The David H. Koch Institute for Integrative Cancer Research at MITThe David H. Koch Institute for Integrative Cancer Research at MIT

Massachusetts Institute of Technology

National Cancer Institute Cancer Center

Science + Engineering... Conquering Cancer Together

Out of Many, One

diagram of immune cell with receptors on the surface

Darrell Irvine launched Torque Therapeutics to help bring his laboratory’s T-cell nanoparticle "backpacks" to market. Now in clinical trials, the backpacks deliver immune-stimulating drugs that help the T cells, which are programmed using multiple known tumor-associated antigens to target and attack tumors, to survive and function in the immune-suppressing tumor microenvironment. This approach stimulates powerful immune responses against the tumor, while avoiding some of the toxic side effects that come with systemic administration of immune-activating drugs. Now, Torque has merged with Cogen Therapeutics to make these immunotherapies even more powerful and targeted.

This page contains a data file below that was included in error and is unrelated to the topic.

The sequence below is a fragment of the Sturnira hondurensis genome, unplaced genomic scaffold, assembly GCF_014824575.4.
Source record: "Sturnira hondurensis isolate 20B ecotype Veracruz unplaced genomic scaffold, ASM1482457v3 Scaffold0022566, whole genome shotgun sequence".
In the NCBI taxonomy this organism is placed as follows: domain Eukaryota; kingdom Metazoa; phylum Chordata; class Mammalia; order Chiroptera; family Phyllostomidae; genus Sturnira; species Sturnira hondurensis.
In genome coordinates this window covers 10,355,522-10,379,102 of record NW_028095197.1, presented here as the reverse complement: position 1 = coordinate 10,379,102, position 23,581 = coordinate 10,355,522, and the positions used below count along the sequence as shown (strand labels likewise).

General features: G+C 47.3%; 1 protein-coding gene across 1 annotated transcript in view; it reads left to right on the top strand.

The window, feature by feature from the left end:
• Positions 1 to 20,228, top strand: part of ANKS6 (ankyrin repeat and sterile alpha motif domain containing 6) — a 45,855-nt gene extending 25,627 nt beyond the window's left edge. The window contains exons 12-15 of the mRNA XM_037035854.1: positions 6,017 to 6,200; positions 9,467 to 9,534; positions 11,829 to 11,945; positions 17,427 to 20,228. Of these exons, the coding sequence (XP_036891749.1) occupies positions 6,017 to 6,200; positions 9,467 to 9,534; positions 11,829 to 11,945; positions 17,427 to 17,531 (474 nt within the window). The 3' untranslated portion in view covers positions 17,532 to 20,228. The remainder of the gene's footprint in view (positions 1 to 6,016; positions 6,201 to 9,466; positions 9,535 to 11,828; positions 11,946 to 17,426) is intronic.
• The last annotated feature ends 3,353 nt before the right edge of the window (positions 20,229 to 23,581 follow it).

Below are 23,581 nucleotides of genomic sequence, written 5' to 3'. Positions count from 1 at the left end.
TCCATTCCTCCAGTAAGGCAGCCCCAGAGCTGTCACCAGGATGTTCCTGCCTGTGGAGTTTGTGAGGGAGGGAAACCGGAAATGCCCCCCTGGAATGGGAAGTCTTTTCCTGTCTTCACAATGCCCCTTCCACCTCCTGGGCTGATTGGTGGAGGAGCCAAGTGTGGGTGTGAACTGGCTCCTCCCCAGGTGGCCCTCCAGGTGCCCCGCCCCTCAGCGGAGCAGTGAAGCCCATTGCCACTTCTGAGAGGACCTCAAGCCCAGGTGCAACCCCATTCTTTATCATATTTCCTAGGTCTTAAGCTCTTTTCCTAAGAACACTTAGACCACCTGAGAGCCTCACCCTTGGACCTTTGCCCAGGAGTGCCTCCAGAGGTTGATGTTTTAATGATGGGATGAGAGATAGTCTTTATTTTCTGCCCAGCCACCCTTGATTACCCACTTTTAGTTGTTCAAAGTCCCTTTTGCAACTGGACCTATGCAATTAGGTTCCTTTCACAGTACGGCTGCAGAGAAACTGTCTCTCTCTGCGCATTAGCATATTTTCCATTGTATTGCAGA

Cogen, which has also relied on Koch Institute expertise, including from Michael Birnbaum and Alex Shalek, as well as Doug Lauffenburger, has been developing a platform technology that can identify all of an individual’s T-cell receptors (TCRs) and corresponding antigens. Better understandings of TCRs could help find the best antigens to elicit an immune response, particularly in cancer.

Together, Torque and Cogen have now formed Repertoire Immune Medicines. Armed with complementary analysis and targeting technologies—and counting Peter Ghoroghchian, former Charles W. and Jennifer C. Johnson KI Clinical Investigator as head of therapeutic development—the new company will decode disease relevant antigen-TCR pairs and deploy them, via backpack-laden engineered T-cells, for cancer immunotherapy. Both Irvine and Birnbaum received early support for relevant work from the Koch Institute Frontier Research Program.